Never Accept an Offer Without Shopping Around
The single biggest mistake mineral owners make when selling mineral rights is accepting an offer without contacting enough potential buyers. It is extremely unlikely that the first offer you receive will be the best possible offer. Because virtually every mineral buyer will calculate a different value for your minerals, there is a high probability that you are leaving money on the table if you don’t run a comprehensive search.
(You might also find our Mineral Rights Price Index interesting. Updated monthly, our Mineral Rights Price Index tracks the monthly price changes for mineral rights in West Texas and North Dakota, Wyoming, and Colorado based on hundreds of data points for actual transactions in these areas.)
The Perils of Running Your Own Search
If you own minerals in a good area, you probably receive unsolicited letters offering to buy your minerals. You might think that, by negotiating with each of those letter-writers, you will receive a good offer. And you might. But how do you know that someone else, a buyer you didn’t talk to, wouldn’t have paid more?
Missing the Highest Offer – a Case Study
The chart below illustrates how mineral owners commonly leave money on the table when they sell their minerals on their own. Unfortunately, this happens all-too-frequently when mineral owners solicit bids for their property on their own.
- The colored bars in the chart above represent the offers that the mineral owner receives from the buyers that the mineral owner contacts.
- The light grey bars represent the bids that the mineral owner could have received from other buyers, if the mineral owner had contacted them.
- Many of the bids the mineral owner receives are from lowball bidders or flippers and are unattractive.
- The mineral owner does get one bid that is clearly superior to the rest (the green bar). While it is unquestionably a good bid, it is still substantially below the bids that the mineral owner could have received by contacting the right buyers.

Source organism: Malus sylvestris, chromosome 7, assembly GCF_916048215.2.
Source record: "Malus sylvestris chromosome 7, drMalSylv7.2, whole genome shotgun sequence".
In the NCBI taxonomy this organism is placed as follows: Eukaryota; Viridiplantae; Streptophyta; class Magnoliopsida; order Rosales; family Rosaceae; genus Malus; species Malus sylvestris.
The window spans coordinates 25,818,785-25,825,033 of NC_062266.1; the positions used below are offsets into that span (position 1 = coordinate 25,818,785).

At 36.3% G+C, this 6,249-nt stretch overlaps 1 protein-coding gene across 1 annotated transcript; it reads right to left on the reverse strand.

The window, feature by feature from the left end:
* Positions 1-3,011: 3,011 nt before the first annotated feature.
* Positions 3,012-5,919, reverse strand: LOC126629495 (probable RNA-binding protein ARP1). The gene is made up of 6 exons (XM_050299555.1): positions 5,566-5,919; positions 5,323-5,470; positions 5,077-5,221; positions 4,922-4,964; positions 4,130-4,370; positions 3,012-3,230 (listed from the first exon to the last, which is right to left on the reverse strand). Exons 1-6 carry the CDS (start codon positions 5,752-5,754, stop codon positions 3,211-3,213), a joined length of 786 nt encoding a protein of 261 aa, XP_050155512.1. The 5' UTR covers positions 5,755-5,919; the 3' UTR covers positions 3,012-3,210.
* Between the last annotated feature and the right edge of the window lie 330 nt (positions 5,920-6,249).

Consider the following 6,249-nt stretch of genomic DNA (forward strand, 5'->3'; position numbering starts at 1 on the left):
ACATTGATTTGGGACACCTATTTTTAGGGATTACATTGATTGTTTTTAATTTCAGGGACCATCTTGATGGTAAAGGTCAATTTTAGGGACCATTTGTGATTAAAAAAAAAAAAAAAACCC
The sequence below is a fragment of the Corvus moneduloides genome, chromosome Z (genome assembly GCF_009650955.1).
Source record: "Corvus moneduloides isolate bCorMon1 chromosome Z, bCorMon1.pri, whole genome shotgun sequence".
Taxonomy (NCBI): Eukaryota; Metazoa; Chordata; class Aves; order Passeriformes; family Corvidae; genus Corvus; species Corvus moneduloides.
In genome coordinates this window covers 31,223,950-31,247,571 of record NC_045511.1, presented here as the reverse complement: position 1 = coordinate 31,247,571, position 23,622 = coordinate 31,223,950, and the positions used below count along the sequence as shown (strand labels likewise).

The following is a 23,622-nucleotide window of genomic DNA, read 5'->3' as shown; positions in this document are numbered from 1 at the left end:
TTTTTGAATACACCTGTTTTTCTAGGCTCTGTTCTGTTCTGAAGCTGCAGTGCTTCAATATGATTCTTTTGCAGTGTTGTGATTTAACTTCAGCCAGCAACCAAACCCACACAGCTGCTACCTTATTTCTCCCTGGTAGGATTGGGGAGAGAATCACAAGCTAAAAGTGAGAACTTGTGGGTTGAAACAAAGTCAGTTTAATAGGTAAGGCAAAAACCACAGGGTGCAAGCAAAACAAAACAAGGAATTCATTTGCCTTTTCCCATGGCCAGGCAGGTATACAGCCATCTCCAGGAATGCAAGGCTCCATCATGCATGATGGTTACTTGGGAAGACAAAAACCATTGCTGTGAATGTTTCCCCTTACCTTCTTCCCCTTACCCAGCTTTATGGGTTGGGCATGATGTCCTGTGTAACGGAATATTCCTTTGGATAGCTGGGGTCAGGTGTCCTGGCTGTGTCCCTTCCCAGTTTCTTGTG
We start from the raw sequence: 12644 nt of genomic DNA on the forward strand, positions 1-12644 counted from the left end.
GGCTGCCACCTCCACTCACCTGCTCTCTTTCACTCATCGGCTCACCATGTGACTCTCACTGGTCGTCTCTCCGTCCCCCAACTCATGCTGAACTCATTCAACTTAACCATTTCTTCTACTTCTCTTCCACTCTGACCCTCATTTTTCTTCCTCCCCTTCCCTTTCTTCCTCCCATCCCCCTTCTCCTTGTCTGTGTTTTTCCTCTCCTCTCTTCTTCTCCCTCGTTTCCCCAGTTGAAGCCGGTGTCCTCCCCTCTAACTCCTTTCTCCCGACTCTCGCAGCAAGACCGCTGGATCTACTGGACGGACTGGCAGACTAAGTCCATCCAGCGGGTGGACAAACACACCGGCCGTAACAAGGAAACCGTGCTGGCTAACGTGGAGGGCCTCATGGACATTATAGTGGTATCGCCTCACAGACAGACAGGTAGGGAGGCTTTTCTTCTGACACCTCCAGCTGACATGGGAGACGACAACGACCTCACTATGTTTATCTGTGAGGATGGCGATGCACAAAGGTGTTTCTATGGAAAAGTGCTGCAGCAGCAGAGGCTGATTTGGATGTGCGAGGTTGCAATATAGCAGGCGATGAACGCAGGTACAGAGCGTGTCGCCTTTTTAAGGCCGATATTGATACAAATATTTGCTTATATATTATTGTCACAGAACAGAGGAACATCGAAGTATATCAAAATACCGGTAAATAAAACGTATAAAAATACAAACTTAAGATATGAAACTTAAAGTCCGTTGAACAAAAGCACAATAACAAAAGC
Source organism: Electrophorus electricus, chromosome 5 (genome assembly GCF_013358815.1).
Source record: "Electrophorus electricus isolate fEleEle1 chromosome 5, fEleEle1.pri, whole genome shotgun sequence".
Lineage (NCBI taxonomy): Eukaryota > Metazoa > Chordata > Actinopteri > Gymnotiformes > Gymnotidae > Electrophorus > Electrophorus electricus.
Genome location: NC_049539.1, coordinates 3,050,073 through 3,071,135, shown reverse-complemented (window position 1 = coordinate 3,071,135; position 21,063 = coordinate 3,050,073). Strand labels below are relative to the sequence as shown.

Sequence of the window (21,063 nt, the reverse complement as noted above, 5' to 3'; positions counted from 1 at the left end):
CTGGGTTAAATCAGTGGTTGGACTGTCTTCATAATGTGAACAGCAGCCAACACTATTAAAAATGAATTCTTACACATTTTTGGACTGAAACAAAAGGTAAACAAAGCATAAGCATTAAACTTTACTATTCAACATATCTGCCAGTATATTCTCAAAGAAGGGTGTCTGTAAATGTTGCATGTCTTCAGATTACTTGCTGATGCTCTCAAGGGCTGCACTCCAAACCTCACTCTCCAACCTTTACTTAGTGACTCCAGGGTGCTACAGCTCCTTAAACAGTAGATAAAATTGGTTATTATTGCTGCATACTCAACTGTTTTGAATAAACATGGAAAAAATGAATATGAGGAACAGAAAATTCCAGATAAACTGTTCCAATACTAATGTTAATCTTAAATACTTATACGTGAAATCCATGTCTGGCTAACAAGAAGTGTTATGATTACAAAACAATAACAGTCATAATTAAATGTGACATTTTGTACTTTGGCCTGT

Money Left on the Table
The end result is that the mineral owner gets a very good price but still leaves a substantial amount of money on the table.
Real Life Example – Loving County Mineral Owner
Less than a year ago, Greg, who owned about 78 net mineral acres in Loving County, Texas, reached out to us. Over the course of the next two months, Greg spent many hours exchanging emails and calling a wide range of mineral buyers. Greg negotiated aggressively and, after a lot of hard work, was able to get an offer that seemed extremely attractive – $1,482,000.
Shale Marketplace Found a (Much) Higher Offer
Before signing up the deal, Greg contacted Shale Marketplace with his top offer in hand to see if we could do better. Shale Marketplace reached out to many mineral buyers with an interest in Loving County, Texas. In less than 30 days, Greg had signed a Purchase and Sale Agreement with a buyer found through Shale Marketplace for a purchase price of $2,028,000, more than half a million dollars greater than what Greg was able to find on his own.
If you are thinking about selling minerals, don’t sell for an unfair price. Contact Shale Marketplace to see how we can help you get top dollar for your minerals and royalties. Our service is 100% free to mineral owners, and so you have nothing to lose.
Please also read our Mineral Owner Guide, which will help you better understand best practices for selling your minerals.
Helpful Resources for Mineral Owners
- Mineral Rights Price Index – Track Monthly Changes in the Value of Mineral Rights
- Mineral Owner’s Guide – How to Sell Your Mineral Rights for the Highest Price Possible
- “How Much Are My Minerals Worth?”
- How to Find the Highest Offer for Your Minerals and Royalties
- What Do I Own? Understanding the Differences between Minerals, NPRIs, and ORRIs
- Mineral Flippers – Who They Are and How to Avoid Them
- How to Get the Most Money for Your Mineral Rights and Royalties
- How Selling on Shale Marketplace Works
- Frequently Asked Questions about Selling